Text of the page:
Feminae: Medieval Women and Gender Index

Previous Translations of the Month

November 2023

The Roman de Thèbes and The Roman d'Eneas. Translated with an introduction by Glyn S. Burgess and Douglas Kelly. Exeter Studies in Medieval Europe. Liverpool University Press, 2021. Distributed by Oxford University Press. ISBN 9781800348615 (hbk) and 9781802073706 (pbk, Feb. 2024)

Image from a manuscript depicting Trojan refugees under the leadership of Aeneas disembarking in Latium founding Rome, their ships burning in the background
Maïtre François, Aeneas leads Trojan refugees to Latium, ca. 1475-80, French, The Hague, RMMW, 10 A 11 (Source: Europeana, Public domain). Record from Koninklijke Bibliotheek (National Library of the Netherlands)

"The two romances translated in this volume, the Roman de Thèbes and the Roman d'Eneas, form, along with the Roman de Troie by Benoît de Sainte-Maure, a group of texts that are of considerable importance within French and European literature and culture. Composed between c. 1150 and c. 1165, these romances create a bridge between classical tales (the Thèbes is based on the Thebaid of Statius, the Eneas on the Aeneid of Virgil) and the burgeoning vernacular romances, represented especially by Chrétien de Troyes. As a group, these three works are frequently known as the romances of antiquity (romans d'antiquité) and they introduce into French literature the dominant contemporary themes of chivalry and love. They are set against a feudal and courtly background in which themes such as war, prowess inheritance and the possession of land are crucial. As they adapt their Latin sources, these romances, especially the Eneas, exploit the works of Ovid, especially in the presentation of the theme of love, and they also make use of the principles of rhetorical composition as studied in the schools (both romances contain remarkable examples of descriptions of both people and objects).

This is the first volume to contain two complete translations of the three romances of antiquity. The translation of the Roman d'Eneas is the first English translation of this text since that of John A. Yunck in 1974."— [Reproduced from the publisher's website]

October 2023

The Household Accounts of Lady Margaret Beaufort (1443-1509): From the Archives of St John's College, Cambridge. Edited by Susan Powell. A British Academy Publication. Oxford University Press, 2022. ISBN 9780197267042 (print).

Portrait of Lady Margaret Beaufort from the Master's Lodge, St John's College. University of Cambridge
Meynnart Wewyck, Portrait of Lady Margaret Beaufort, ca. 1510, Master's Lodge, St John's College, University of Cambridge (Source: Wikimedia Commons, Public domain).

"Lady Margaret Beaufort (1443-1509) was the mother of Henry Tudor (1457-1509) by her first husband, Edmund Tudor, who died before his son was born. A strong and determined woman, after many vicissitudes she was instrumental in the overthrow of Richard III and the accession of her son to the throne after the Battle of Bosworth (1485). The documents edited here are the principal household accounts, extant in St John's College, Cambridge, for the period 1498-1509, during which she ran her own household, variously at Collyweston, Croydon and Hatfield, independent of her third husband, Thomas Stanley, earl of Derby. The accounts record the economy and management of the household at the height of Lady Margaret's power, wealth, and influence and offer unique evidence of both the household and Lady Margaret herself."— [Reproduced from the publisher's website]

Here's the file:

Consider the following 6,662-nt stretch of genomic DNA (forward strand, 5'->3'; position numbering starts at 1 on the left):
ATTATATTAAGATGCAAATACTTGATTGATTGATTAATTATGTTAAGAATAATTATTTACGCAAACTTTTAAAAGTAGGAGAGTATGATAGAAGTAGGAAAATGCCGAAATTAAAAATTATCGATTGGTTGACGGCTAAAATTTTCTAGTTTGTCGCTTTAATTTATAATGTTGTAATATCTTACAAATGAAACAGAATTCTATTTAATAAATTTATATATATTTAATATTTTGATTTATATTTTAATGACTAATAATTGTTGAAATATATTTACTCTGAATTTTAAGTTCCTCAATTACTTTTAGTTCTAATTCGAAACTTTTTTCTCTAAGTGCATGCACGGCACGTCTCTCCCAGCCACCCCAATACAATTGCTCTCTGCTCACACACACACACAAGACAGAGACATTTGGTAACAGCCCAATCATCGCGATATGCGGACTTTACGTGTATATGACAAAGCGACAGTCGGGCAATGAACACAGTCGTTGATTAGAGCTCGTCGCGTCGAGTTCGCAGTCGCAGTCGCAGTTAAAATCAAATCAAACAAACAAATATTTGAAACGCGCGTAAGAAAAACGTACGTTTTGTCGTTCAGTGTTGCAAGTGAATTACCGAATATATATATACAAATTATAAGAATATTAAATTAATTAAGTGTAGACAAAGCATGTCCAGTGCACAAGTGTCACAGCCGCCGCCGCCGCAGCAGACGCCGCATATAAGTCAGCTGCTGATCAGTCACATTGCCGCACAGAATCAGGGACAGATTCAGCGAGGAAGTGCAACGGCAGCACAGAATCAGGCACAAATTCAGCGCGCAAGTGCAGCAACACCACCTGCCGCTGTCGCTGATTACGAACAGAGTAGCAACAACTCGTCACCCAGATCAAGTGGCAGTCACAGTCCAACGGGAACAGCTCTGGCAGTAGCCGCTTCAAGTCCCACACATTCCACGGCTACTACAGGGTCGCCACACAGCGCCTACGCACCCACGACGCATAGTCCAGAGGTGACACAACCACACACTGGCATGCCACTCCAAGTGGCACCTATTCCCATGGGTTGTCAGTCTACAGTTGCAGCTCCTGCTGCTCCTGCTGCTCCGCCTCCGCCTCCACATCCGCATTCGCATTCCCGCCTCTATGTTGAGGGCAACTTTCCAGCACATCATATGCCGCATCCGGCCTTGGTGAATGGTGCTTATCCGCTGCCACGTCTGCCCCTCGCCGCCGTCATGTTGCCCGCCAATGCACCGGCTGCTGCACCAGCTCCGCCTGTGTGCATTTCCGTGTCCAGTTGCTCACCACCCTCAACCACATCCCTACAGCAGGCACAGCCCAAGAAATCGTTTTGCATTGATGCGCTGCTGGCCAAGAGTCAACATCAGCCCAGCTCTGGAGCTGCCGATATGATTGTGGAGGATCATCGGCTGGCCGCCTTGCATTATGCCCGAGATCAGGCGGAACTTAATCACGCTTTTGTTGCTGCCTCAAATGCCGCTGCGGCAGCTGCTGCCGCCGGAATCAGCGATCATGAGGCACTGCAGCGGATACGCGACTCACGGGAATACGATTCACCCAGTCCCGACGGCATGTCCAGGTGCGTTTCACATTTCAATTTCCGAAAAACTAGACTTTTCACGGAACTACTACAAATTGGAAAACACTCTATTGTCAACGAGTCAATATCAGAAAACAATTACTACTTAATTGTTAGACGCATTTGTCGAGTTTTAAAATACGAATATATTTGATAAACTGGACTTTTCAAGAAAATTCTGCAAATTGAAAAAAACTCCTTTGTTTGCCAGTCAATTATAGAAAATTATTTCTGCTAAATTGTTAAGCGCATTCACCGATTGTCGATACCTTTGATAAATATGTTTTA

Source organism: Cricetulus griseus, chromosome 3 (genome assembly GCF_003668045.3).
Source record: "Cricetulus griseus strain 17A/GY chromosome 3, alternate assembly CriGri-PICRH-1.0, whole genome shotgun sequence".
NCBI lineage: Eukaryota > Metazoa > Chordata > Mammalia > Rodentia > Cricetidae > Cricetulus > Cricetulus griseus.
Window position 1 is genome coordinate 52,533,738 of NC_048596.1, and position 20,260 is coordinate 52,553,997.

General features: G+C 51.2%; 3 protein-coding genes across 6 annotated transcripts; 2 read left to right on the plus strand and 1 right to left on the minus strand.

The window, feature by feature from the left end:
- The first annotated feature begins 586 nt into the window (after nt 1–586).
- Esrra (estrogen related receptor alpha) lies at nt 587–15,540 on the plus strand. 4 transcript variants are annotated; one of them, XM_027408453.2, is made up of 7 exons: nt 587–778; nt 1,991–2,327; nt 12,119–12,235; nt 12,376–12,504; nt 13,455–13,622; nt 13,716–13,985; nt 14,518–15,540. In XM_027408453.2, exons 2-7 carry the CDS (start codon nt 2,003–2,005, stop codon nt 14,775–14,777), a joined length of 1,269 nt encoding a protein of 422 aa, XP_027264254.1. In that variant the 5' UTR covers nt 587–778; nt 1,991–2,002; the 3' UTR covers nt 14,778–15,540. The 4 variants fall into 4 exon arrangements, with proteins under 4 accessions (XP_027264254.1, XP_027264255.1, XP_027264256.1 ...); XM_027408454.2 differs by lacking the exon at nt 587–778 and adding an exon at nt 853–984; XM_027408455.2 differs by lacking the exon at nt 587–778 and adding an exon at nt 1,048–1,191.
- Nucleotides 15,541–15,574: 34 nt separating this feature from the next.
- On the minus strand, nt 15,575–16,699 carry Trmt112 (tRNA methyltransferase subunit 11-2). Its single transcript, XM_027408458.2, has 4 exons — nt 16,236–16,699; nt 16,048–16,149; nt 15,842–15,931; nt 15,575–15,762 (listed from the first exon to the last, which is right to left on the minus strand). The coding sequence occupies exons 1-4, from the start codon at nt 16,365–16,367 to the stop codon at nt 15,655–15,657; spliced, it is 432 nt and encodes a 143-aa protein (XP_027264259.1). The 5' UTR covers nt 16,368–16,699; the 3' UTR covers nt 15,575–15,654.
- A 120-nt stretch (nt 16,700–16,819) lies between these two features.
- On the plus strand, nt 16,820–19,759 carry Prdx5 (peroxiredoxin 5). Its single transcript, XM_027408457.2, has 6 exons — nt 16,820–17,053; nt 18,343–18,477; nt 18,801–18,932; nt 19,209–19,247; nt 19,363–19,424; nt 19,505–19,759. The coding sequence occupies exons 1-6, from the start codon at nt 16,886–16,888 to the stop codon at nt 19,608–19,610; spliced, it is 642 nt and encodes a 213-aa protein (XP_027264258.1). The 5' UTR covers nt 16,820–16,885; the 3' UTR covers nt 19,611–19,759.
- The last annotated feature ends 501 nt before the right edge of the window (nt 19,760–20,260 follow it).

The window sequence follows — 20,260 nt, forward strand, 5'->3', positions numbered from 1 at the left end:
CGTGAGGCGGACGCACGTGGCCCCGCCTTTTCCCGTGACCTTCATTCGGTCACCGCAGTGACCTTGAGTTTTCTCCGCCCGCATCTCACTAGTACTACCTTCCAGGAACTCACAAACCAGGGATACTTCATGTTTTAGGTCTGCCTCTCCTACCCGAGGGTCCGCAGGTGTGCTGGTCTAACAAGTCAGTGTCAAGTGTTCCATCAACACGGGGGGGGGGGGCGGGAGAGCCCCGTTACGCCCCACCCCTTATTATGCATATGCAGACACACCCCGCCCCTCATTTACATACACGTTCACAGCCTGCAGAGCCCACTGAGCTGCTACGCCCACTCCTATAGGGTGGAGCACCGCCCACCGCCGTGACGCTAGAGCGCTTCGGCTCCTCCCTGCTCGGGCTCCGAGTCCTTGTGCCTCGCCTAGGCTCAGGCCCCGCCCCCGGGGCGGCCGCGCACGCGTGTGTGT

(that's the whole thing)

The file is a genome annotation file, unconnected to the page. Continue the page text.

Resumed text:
In this book, see the General Index for extensive references in the household accounts to books, clothing, documents, feasts of the Christian calendar, horses, legal and financial arrangements and processes, textiles, and different kinds of food. — Feminae editor.

September 2023

John Geometres. Life of the Virgin Mary. Edited and translated by Maximos Constas and Christos Simelidis. Dumbarton Oaks Medieval Library. Harvard University Press, 2023. ISBN 9780674290808 (print).

Detail of a mural on the wall of the Panagia tou Araka church
Virgin Arakiotissa, detail of upper half, Church of Panagia tou Arakos, south wall, east side,1182-83, Lagoudera, Cyprus (Source: Wikimedia Commons, Public domain). See 121 photographs of wall paintings from the church on this Harvard University website.

"John Geometres (ca. 935–ca. 1000) was one of the most highly esteemed poets and authors in Byzantium; yet his most important text, the Life of the Virgin Mary, remains largely unknown today. This literary and rhetorical masterpiece stands as a work of outstanding theological sophistication, animated by deeply felt devotion to the Mother of God. Geometres’s distinctive and idiosyncratic narrative offers a comprehensive biography, from Mary’s ancestry to her death and beyond, with special emphasis on her direction of Christ’s female disciples, her active participation in the passion and resurrection, and her leadership of the nascent Church. The Life has been rightly considered a critical missing piece in a larger puzzle connecting early Marian writings with later works. Based on a completely new edition of the Byzantine Greek text, this is the first complete translation of the Life of the Virgin Mary into a modern language."— [Reproduced from the publisher's website]

July 2023

A Mother's Manual for the Women of Ferrara: A Fifteenth-Century Guide to Pregnancy and Pediatrics. Edited by Gabriella Zuccolin and translated by Martin Marafioti. Iter Press, 2022. ISBN 9781649590305 (print); 9781649590312 (online)

Image of a medieval illumination, depicting the birth of Alexander the Great
Maître d'Edouard IV and an unknown artist, Birth of Alexander the Great, Quintus Curtius Rufus, Faits et gestes d'Alexandre, 1475-1500, French, Geneva, Bibliothèque de Genève, Ms. fr. 76, f. 18r (Source: E-codices, CC BY-NC). Full image and catalog record (E-codices - Virtual Manuscript Library of Switzerland, Switzerland)